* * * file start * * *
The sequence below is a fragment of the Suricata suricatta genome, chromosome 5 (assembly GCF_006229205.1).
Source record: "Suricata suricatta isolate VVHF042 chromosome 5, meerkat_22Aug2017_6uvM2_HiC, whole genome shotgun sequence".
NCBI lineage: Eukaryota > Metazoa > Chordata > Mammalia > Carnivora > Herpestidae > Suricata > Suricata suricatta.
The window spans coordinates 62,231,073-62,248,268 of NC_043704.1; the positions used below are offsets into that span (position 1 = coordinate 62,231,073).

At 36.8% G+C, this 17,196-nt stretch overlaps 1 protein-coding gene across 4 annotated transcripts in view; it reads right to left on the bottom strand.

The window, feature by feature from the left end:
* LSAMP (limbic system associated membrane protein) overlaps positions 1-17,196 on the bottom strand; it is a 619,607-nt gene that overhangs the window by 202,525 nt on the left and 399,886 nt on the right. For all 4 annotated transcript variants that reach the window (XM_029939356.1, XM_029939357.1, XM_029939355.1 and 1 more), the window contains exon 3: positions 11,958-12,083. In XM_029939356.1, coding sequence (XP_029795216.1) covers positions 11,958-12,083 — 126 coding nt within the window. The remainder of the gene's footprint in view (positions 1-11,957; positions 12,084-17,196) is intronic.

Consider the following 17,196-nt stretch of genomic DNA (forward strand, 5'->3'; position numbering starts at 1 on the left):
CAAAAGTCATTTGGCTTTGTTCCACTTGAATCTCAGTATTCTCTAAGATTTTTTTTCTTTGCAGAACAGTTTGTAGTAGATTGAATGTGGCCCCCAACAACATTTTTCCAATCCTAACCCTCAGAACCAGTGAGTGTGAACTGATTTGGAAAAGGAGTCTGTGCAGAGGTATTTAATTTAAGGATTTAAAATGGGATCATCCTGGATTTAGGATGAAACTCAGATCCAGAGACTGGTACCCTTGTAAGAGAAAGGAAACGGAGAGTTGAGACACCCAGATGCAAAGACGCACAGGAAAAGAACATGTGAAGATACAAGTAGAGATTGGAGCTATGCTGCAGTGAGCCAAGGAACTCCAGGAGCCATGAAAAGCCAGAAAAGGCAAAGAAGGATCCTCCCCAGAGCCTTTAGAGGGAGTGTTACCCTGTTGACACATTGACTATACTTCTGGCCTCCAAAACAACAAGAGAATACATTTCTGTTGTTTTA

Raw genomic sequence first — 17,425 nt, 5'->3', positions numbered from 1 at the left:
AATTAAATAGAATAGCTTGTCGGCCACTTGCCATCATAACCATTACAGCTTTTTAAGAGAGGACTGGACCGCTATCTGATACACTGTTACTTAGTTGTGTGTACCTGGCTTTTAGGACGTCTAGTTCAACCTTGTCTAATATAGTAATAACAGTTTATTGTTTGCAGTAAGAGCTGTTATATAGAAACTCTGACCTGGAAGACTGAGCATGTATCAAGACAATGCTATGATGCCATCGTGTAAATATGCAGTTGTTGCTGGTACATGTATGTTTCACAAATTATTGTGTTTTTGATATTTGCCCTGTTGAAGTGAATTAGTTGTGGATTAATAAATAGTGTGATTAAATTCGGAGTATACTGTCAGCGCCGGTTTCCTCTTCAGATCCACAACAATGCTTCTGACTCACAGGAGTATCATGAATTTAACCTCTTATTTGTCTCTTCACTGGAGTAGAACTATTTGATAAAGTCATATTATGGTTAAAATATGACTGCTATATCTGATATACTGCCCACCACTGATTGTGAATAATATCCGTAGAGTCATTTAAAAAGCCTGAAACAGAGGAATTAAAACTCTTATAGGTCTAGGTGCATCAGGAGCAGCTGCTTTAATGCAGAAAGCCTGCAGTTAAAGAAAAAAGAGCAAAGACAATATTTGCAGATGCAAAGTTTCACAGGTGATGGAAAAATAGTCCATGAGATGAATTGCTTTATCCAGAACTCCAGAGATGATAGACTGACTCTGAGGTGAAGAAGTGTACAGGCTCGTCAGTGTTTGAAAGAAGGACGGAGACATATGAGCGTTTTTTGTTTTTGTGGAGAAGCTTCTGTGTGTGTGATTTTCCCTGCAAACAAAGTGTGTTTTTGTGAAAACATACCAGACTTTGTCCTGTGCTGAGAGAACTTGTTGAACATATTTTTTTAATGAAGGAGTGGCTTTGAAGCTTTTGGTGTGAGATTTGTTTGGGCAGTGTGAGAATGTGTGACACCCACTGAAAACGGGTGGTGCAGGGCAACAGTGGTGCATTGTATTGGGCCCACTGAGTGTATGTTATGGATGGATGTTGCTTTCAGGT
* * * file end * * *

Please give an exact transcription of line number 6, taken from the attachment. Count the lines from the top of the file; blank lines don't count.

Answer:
The window, feature by feature from the left end: